Hunting with an airgun presents new challenges

As a small-game hunter, I was quite impressed
Bubba Damiano, 7, of Saratoga Springs shows one of the bass he caught at Saratoga Lake.
Bubba Damiano, 7, of Saratoga Springs shows one of the bass he caught at Saratoga Lake.

Several months ago, I read about a new GAMO Swarm Maxxim .177- and .22-caliber break-barrel pellet air rifle that allow the shooter to no longer have to hand-load each pellet after every shot. Instead, you load 10 pellets into a circ­ular clip that holds, and click it into the barrel. When you shoot, just cock the barrel and the pellet is there ready for firing. Also on the clip, it has numbers one through 10 that tell you how many shots were taken.

As a small-game hunter, I was quite impressed with not only the 10-shot clip, but some of the other added features. These include a Whisper noise reduction system, shock wave absorber recoil pad, a newly added gas piston that requires only 30 pounds to cock and a two-stage trigger action for more accuracy. Also included is a special 3-9x40mm airgun scope. Speed is also important, especially for those of us that want to hunt small game with an airgun. 

About the Swarm’s speed (feet per second): Using the lead-free light ammo, the .177 caliber leaves the barrel at 1,300 feet per second, and 975 feet per second for the .22 caliber.

I read about the Swarm last Friday morning and ordered it that afternoon and I am patiently waiting for its arrival because today is the opening of our squirrel hunting season. As soon as it arrives, I will head for the range, sight it in and then for the woods. If you’re looking for an enjoyable small-game hunting challenge, try it with an airgun. The New York state rules for air gun hunting are very simple. The New York State Department of Environmental Conservation’s definition of an air gun is, “A firearm that uses spring or compressed air [not gunpowder] to propel a single projectile that is .17 caliber or larger and produces a muzzle velocity of at least 600 feet per second.”

Don’t forget, you will also need a current NYS hunting license. For full hunting regulations go to


Thirteen-year-old Cainan Hutchings of Glenville has caught several other big bass and recently caught his biggest: A six-pound largemouth fishing off the public dock on Ballston Lake. He was fishing the weeds with a Whopper Plopper. He also recently caught several other lunkers fishing on a private pond in Charlton, where he caught a five-pound largemouth, and the other was while fishing from a kayak on Collins Lake, where he caught another good-sized largemouth.

Last Saturday, my Saratoga Springs friends Neil Hopkins, Dominic Damiano and Dam­iano’s 7-year-old son Bubba went to Saratoga Lake for an early morning (6 a.m.) fishing trip. The fishing was a bit slow for about the first hour, but when we moved into the creek area down by the Fish Creek Bridge the bite began.

Dominic Damiano, who said he wasn’t a fisherman, wasted no time in learning how to fish the wacky worm and hauled in a three-pound largemouth. But Bubba was not far behind when he hooked up with his first bass of the morning, and it wasn’t his last. Actually all of us caught bass, but I believe Bubba caught the most. I am sure that he will be a wacky worm fisherman forever. And before we finished fishing, Bubba even showed us how well his flotation vest under his jacket worked.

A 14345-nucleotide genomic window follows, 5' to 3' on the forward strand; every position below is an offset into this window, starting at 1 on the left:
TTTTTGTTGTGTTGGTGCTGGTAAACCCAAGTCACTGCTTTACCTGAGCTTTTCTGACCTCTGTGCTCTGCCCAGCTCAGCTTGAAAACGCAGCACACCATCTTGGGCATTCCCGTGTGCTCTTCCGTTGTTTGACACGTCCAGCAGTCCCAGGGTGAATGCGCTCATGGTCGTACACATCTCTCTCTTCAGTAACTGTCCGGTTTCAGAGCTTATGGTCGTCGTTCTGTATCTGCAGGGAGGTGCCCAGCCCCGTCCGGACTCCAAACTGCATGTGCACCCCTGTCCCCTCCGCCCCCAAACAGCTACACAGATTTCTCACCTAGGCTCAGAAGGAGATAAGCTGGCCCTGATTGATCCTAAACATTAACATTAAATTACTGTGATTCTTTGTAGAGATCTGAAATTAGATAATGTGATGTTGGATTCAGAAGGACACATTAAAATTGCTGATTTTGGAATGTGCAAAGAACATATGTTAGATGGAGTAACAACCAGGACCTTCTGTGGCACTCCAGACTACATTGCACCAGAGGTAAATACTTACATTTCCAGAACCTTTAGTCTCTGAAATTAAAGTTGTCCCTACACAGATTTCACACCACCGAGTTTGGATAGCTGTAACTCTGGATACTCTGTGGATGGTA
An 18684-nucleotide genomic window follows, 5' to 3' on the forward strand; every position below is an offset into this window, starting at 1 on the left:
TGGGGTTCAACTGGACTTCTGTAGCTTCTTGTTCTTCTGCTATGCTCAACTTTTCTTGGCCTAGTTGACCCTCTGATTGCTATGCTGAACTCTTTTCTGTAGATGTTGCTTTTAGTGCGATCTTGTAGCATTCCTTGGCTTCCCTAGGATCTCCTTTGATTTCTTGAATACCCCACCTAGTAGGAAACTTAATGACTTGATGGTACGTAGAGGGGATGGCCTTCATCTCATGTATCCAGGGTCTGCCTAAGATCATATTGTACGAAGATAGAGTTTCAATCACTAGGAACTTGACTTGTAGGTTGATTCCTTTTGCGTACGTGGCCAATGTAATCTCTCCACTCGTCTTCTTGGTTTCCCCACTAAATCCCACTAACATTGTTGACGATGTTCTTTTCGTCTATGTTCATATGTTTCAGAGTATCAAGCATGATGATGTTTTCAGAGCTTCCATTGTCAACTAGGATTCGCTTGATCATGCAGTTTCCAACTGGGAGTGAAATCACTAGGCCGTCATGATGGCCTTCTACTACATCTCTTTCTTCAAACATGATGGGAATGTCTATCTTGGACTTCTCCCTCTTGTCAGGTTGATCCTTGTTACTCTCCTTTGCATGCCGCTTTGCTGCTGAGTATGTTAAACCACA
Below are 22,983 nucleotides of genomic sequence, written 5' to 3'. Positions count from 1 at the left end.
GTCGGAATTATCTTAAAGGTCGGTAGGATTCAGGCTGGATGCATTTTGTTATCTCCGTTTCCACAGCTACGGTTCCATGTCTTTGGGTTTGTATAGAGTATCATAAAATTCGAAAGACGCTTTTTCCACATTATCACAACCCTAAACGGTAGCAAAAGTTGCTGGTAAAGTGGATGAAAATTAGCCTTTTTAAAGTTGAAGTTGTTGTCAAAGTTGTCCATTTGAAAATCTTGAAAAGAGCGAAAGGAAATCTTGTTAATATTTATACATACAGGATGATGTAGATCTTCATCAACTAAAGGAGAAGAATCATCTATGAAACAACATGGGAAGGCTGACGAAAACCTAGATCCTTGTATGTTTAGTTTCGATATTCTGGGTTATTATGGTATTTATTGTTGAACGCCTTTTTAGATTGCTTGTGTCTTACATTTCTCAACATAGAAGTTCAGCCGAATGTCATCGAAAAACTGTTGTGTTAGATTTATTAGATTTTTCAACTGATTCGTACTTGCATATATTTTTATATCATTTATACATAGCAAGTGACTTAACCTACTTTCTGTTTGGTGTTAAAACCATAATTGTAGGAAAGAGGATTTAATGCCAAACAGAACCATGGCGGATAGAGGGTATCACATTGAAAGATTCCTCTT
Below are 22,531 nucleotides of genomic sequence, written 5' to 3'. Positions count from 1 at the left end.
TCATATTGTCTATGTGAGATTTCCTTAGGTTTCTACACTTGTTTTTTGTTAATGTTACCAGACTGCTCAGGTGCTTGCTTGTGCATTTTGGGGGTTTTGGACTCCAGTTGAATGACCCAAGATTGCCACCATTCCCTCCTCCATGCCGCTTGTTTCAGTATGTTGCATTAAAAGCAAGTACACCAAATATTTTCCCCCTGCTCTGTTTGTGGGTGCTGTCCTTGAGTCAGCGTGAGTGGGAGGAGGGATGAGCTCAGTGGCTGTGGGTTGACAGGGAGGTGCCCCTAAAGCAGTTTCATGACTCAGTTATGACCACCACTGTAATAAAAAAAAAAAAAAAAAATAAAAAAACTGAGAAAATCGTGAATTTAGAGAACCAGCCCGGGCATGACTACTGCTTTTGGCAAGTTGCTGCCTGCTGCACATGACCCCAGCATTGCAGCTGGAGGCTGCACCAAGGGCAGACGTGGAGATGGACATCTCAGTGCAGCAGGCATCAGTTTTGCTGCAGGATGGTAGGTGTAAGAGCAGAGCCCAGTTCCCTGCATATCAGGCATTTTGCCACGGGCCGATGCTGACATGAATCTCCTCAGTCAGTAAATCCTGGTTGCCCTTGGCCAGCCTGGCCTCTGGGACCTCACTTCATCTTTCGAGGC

I spend a lot of time on the water and I continue to see too many youngsters in a boat without their lifejackets on. The New York state law states that qny youth under the age of 12 on boats 65 feet or less in length must wear a securely fastened U.S. Coast Guard approved personal floatation device of appropriate size. It does not apply if the youth is in a fully enclosed cabin.


Speaking of Ballston Lake, 14 anglers held their Singleman Tournament there last month. Tim Longo of Rotterdam was the winner with a five-bass limit totaling 14.05 pounds. In second place was Jerry Rosenbarker of Scotia with 13.05 pounds (he also had the biggest bass, a 3.14- pound smallmouth). Third place went to Larry Andrews of Alplaus with 11.12 pounds. First through third place returned $400, $200, $100 and the lunker was $70.

This past week, the 15 teams that qualified for the Saratoga Tackle Bass Challenge held their Tournament of Champions on Saratoga Lake. This year’s champions were Mike Croll of Troy and Heath Clayson of Ballston Spa with a five-bass limit of 15.78 pounds that was worth $800. Second place and $475 were Saratoga Sorings anglers Dave Munger and John Jenkins with 14.01 pounds. They also received an additional $340 for their 4.85-pound largemouth big bass. Third place ($325) was Indian Lake anglers Tim Paraso and Matt Belmore with 12.66 pounds. After the tournament, there was a barbeque in Lee’s Campground, and Tim Blodgett announced that he will be doing the tournament again next year.

This Saturday, the Washington County Bassmasters will host the Shriners Open Partners Tournament on Saratoga Lake, which will launch and weigh in at Lee’s Park. The entry fee is $100 and lunker is $10. Tournament hours will be 7 a.m. to 3 p.m. To get an application go to

Reach Gazette outdoor columnist Ed Noonan at [email protected].

Categories: Sports

Leave a Reply